Tom Friedman's Idiocy Atomique

France's atomic power industry is a failed radioactive flame. Its 58
reactors are unpopular, unsafe, uneconomical, dirty, direct agents of
global warming, weapons proliferators and major generators of atomic
waste for which there is no management solution.

But self-proclaimed "green advocate" Thomas Friedman seems to think
otherwise. In his just published New York Times op ed "Real Men Tax
Gas" Friedman applies the term "wimp" to those who fail to fight global
warming. But in true corporate style, he can't face the hard truths
about France's industrie atomique. To wit:

1) In denial verging on psychosis, Friedman says France has "managed to
deal with all the radioactive waste issues without any problems or
panic." In fact, France's unsolved waste problem has thousands of
ultra-hot fuel rods building up at reactor sites, just like here. Its
hugely expensive attempts to reprocess spent fuel cause devastating
radiation releases into the English Channel and elsewhere, prompting
continual demands from around Europe that they stop.

2) Friedman says "France today generates nearly 80 percent of its
electricity from nuclear power plants." But he ignores "wimpy" French
public opinion that has turned decisively against building new reactors
while strongly approving new wind production. The big "Non" to new
nukes stems in part from massively inefficient, unreliable reactors,
some of which have recently been forced shut because they are
overheating the rivers meant to cool them. Is this Friedman's "macho"
solution to global warming?

3) Friedman complains that the US has "not been able or willing to
build one new nuclear plant since the Three Mile Island accident in
1979, even though that accident led to no deaths or injuries to plant
workers or neighbors." Friedman misses those 2400 "wimpy" central
Pennsylvania families who sued for widespread death and disease they
suffered after TMI's radiation releases showered their homes and
fields. The utility responsible quietly paid out more than $15 million
in secret settlements.

Friedman has also missed important new findings by nuclear engineer
Arnie Gundersen and epidemiologist Stephen Wing indicating far more
extensive TMI radiation releases and far more widespread health impacts
than previously believed.

4) Friedman complains that "we're too afraid to store nuclear waste
deep in Nevada's Yucca Mountain -- totally safe -- at a time when French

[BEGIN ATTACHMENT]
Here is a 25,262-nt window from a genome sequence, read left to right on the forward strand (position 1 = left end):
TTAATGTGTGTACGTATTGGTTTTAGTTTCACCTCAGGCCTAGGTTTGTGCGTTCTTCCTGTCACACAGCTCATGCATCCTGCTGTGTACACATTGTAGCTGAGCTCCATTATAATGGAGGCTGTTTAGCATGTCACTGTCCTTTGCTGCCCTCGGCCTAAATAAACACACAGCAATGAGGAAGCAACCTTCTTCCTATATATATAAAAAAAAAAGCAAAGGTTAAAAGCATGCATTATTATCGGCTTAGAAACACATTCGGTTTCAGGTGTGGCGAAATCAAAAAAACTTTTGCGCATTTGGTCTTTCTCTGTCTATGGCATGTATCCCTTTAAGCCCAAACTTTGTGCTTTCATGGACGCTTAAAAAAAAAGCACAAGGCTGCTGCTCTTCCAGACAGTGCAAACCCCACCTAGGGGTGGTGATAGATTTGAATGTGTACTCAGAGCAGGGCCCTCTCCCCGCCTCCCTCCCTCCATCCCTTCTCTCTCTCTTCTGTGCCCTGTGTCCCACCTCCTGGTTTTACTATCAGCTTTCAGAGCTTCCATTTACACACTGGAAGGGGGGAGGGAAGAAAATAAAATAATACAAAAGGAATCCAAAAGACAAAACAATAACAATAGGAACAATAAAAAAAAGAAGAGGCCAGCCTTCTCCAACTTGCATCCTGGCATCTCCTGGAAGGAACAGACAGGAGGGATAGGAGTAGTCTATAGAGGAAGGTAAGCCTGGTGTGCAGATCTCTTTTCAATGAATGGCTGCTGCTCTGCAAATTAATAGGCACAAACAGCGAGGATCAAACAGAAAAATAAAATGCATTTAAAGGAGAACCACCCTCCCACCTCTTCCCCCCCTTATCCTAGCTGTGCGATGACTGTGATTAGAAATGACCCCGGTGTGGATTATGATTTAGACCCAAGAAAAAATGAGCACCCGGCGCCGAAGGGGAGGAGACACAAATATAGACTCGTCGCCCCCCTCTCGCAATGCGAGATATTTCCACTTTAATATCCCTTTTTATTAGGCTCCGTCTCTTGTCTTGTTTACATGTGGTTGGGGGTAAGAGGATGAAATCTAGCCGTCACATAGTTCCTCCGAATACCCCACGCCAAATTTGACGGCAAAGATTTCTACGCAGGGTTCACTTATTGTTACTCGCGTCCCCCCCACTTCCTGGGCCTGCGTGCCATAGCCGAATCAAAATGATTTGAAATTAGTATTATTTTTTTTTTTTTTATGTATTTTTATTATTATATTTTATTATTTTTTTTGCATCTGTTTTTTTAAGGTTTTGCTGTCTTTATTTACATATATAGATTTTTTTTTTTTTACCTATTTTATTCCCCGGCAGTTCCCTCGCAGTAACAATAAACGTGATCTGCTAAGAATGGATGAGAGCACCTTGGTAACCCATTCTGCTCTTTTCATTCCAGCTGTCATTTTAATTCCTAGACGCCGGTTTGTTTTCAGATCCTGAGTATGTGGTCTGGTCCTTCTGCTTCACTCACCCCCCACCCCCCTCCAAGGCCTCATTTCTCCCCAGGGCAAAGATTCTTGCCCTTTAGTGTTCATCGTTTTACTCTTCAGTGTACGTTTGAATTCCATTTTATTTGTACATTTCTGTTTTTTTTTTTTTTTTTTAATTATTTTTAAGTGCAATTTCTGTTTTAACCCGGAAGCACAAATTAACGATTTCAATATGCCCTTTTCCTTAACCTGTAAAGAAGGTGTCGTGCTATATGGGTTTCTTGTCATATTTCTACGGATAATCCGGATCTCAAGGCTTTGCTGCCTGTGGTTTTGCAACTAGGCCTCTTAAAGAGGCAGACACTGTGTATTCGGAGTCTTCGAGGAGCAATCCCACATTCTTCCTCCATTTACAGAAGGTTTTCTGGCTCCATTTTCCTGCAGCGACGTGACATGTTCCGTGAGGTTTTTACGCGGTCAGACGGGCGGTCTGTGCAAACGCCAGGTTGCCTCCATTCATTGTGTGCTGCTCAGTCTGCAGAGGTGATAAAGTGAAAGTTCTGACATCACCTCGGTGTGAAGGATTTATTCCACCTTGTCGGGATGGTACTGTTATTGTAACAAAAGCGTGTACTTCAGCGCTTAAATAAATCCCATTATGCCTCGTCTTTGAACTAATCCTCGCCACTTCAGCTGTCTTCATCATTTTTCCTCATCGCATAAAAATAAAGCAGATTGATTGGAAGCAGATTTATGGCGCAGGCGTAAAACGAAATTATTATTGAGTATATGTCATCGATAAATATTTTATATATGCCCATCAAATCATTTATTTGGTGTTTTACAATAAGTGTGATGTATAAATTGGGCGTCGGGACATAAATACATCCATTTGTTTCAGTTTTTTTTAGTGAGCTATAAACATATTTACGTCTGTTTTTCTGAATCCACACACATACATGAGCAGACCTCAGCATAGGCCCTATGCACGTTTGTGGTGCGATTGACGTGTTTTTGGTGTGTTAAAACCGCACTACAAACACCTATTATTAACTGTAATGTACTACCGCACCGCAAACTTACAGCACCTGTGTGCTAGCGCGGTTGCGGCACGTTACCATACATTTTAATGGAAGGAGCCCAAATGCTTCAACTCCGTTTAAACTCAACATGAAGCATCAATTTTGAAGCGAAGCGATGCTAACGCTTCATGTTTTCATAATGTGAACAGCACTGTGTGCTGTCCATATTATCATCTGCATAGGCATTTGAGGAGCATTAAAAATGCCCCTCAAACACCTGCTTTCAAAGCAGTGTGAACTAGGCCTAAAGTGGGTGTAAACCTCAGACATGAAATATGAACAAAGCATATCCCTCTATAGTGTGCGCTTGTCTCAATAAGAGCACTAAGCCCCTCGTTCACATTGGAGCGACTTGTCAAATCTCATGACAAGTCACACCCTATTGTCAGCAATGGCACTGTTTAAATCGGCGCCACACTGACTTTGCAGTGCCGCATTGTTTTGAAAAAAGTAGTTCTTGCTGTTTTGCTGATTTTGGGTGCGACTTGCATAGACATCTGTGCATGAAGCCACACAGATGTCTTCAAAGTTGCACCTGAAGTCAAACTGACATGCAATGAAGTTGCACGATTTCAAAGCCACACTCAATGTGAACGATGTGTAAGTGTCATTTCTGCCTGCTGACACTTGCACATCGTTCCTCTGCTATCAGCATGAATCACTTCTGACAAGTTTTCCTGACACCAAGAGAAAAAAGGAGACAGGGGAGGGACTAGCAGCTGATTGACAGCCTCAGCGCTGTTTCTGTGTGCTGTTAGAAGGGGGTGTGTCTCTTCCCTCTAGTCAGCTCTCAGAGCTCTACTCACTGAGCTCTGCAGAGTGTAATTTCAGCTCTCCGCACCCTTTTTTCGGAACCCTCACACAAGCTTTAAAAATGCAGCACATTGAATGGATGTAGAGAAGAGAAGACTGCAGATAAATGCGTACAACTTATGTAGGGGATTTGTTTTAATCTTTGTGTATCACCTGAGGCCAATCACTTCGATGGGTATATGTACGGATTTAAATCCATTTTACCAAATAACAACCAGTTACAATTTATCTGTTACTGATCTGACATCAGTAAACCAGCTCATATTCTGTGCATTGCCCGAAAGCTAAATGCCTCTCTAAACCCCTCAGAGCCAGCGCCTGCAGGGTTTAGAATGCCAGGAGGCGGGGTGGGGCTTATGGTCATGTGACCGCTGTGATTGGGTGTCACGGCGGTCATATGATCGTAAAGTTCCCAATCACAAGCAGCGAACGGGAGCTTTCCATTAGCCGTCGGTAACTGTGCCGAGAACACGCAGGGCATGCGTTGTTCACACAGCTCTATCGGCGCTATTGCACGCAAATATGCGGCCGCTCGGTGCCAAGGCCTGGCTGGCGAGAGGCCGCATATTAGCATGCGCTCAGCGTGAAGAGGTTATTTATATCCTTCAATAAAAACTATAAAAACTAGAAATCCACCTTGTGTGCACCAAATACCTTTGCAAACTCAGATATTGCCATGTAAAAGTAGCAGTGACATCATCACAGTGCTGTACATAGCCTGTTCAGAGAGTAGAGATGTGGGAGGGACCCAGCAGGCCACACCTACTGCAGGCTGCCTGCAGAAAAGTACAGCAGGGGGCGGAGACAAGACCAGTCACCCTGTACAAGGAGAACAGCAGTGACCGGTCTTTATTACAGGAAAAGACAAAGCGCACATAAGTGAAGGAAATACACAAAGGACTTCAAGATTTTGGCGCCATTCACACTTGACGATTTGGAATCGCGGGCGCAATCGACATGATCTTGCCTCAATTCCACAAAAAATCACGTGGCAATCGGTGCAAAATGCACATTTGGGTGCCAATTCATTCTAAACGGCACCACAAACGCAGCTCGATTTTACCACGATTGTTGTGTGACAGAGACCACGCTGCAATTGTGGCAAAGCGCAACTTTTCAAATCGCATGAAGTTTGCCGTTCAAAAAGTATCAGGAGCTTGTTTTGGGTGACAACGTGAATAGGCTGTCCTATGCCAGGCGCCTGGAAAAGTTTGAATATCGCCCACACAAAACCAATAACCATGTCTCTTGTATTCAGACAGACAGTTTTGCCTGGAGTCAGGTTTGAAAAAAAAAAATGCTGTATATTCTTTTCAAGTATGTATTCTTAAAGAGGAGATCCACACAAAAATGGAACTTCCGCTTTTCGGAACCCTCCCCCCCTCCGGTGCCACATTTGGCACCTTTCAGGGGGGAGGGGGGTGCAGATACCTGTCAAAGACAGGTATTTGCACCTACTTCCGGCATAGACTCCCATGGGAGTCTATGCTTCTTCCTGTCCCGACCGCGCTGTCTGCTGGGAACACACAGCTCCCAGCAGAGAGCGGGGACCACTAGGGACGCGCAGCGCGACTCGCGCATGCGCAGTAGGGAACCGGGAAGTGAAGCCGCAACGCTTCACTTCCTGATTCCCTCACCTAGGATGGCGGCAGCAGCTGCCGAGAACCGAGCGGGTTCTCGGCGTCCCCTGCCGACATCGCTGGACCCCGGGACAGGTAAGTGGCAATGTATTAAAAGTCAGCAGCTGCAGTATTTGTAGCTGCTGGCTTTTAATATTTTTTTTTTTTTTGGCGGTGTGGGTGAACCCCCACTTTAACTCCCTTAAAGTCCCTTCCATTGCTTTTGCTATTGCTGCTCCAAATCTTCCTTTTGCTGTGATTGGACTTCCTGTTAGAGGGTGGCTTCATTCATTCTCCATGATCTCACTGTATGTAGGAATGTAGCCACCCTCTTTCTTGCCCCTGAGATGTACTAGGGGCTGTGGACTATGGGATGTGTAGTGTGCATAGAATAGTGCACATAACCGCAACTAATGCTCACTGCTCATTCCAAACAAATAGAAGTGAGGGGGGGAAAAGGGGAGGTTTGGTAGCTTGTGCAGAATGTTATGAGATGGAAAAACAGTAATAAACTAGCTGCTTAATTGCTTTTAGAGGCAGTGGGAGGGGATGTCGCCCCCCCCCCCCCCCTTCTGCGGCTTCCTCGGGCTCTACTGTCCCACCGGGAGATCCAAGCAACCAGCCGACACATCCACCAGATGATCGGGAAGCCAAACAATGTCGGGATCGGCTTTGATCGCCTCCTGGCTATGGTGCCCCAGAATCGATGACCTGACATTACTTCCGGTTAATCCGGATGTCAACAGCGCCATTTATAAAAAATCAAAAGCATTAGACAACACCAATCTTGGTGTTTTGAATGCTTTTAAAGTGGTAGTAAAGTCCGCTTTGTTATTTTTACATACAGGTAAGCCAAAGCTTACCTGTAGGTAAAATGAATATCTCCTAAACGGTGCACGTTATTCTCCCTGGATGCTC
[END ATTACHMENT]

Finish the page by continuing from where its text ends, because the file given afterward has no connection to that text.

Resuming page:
mayors clamor to have reactors in their towns to create jobs." But
Yucca's ability to store anything except rusting rail lines is as yet
untested. The earthquake fault that runs through it is tangible and
visible. So is perched water that threatens to rain down on any
radioactive waste stored there. Yucca is surrounded by dormant
volcanoes---and by 80% opposition from "wimpy" Nevadans angry for a
wide variety of economic, health, safety and geological reasons. Nobody
in France is planning on storing high level radioactive waste in their
town squares and nobody else---here or there---wants it.

5) Friedman says "the French stayed the course on clean nuclear power,
despite Three Mile Island and Chernobyl, and we ran for cover."
France's first shot at a "new generation" reactor---in Finland---is an
engineering, economic and ecological catastrophe. French taxpayers are
enraged about funding an Olkiluoto project that's years behind budget
and billions of Euros over budget. Anne Lauvergeon, the chief of
AREVA---France's nuclear front group---told me (
she blames Finland's regulatory framework for her woes. But a parallel
project at Flamanville, France, isn't faring much better. AREVA's
fortunes have plummeted, throwing the government-controlled agency into
deep financial crisis.

6) Friedman goes on to laud "Little Denmark" for imposing "a carbon
tax, a roughly $5-a-gallon gasoline tax." He fails to credit its
"wimpy" but fiercely effective No Nukes movement, which has kept
Denmark totally free of atomic reactors, while moving it further into
wind power percentage-wise than any other nation on Earth. Angry Danish
opposition has helped force neighboring Sweden to shut its Barsebaeck
reactors, upwind from Copenhagen.

Friedman's bizarre reactor advocacy reflects a corporate mindset too
wimpy to embrace the true Solartopian solution to our energy crisis.
Mycle Schneider, Paris-based author of WHAT FRANCE GOT WRONG (
in NUCLEAR ENGINEERING INTERNATIONAL, gets it right: "For least cost
and greatest security, the energy future lies in affordable,
distributed, superefficient technologies, smart grids and sustainable
urbanism. France's centralised, autocratic nuclear policy symbolizes
the opposite."

The true green technologies of a Solartopian Revolution are proven,
ecologically sound and economically essential. They are also ready for
rapid installation.

But they are decentralized and subject to community control rather than
corporate domination. While Friedman and his moneyed elite continue to
grasp at the failed, centralized straw of atomic energy, technology and
history have passed them by.

"Real men"---and women---know we will never get to a green-powered
Earth by trying to ride a dead radioactive horse---even if it's French.

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